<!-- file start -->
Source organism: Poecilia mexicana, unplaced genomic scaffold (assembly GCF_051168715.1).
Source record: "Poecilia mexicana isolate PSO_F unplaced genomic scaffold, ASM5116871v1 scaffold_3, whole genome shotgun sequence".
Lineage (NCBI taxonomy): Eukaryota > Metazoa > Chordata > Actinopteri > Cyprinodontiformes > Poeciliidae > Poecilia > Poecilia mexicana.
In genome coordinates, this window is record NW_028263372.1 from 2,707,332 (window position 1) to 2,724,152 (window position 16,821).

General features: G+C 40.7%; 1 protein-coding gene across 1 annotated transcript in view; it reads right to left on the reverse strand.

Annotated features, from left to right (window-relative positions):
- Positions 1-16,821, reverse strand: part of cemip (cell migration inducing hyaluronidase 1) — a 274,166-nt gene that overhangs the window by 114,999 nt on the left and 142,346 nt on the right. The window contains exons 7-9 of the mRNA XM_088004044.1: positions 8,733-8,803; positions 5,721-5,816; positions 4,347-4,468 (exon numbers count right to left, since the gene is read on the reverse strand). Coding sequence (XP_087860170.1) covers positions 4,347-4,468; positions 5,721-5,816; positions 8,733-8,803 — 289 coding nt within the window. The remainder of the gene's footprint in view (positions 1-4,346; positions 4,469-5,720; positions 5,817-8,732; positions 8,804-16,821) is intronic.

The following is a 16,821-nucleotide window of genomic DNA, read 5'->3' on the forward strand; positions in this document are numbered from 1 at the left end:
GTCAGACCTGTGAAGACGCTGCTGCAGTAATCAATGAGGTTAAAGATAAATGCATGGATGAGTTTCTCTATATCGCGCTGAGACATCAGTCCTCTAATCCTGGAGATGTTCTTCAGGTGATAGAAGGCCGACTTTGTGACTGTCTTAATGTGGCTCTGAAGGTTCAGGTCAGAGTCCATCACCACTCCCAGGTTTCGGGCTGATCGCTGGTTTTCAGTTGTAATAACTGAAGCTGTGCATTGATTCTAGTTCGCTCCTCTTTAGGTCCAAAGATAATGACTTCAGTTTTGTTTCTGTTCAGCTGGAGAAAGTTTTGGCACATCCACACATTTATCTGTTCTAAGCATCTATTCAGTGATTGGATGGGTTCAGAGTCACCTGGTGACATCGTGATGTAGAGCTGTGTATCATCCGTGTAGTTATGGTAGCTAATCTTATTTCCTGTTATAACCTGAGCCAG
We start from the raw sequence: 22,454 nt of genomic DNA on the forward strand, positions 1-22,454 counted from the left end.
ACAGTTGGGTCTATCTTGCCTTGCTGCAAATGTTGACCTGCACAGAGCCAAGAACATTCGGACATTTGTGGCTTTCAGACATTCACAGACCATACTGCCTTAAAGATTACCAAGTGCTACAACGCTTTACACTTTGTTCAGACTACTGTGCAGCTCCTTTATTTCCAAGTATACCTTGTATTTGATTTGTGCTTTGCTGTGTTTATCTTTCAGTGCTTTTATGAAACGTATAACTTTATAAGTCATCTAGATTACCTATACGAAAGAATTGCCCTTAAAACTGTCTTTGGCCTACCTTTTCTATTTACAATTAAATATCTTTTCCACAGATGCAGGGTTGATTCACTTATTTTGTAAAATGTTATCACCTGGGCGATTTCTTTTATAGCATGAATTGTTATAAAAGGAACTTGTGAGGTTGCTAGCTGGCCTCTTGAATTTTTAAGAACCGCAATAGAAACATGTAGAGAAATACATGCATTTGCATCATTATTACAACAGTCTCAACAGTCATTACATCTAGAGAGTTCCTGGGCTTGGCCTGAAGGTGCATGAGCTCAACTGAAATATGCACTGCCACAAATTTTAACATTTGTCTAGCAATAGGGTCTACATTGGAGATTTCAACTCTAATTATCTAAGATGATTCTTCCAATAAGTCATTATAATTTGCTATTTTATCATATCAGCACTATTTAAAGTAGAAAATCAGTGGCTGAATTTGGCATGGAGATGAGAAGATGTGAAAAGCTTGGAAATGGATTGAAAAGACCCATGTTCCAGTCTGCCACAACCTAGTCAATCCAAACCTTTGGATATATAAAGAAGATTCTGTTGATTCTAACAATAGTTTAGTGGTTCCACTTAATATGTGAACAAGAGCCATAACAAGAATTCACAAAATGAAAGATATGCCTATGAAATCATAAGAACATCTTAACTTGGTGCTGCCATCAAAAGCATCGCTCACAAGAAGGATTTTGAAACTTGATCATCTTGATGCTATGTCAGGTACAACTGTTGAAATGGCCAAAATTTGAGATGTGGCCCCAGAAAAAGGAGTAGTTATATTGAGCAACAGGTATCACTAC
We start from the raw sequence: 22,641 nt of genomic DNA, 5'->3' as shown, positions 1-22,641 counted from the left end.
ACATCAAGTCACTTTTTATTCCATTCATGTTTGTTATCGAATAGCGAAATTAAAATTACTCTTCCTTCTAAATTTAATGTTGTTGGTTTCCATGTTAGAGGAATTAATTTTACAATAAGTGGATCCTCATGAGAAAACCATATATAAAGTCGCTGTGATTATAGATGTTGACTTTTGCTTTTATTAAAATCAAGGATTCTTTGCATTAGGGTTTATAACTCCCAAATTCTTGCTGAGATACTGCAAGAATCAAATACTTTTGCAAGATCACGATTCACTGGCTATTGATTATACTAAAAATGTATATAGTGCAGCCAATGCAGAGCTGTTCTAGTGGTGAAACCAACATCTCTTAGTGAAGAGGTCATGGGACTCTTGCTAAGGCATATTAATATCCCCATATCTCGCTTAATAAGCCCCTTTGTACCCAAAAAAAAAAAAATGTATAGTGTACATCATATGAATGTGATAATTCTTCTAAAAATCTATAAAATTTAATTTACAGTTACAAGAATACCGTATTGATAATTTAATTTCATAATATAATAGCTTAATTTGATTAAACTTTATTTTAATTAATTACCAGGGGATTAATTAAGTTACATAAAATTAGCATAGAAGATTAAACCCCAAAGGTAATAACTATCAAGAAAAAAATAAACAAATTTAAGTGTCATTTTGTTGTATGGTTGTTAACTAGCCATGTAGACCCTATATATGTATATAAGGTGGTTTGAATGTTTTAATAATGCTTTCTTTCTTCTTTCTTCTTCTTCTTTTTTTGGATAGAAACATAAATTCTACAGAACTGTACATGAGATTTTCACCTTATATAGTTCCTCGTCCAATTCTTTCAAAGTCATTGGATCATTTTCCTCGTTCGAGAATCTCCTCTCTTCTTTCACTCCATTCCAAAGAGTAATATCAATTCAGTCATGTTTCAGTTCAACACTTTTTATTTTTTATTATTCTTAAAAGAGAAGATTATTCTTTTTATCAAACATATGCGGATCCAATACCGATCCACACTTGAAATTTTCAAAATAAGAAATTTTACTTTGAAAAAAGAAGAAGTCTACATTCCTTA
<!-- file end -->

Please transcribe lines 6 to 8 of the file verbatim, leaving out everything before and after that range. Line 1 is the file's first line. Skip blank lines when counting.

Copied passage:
Annotated features, from left to right (window-relative positions):
- Positions 1-16,821, reverse strand: part of cemip (cell migration inducing hyaluronidase 1) — a 274,166-nt gene that overhangs the window by 114,999 nt on the left and 142,346 nt on the right. The window contains exons 7-9 of the mRNA XM_088004044.1: positions 8,733-8,803; positions 5,721-5,816; positions 4,347-4,468 (exon numbers count right to left, since the gene is read on the reverse strand). Coding sequence (XP_087860170.1) covers positions 4,347-4,468; positions 5,721-5,816; positions 8,733-8,803 — 289 coding nt within the window. The remainder of the gene's footprint in view (positions 1-4,346; positions 4,469-5,720; positions 5,817-8,732; positions 8,804-16,821) is intronic.

The following is a 16,821-nucleotide window of genomic DNA, read 5'->3' on the forward strand; positions in this document are numbered from 1 at the left end: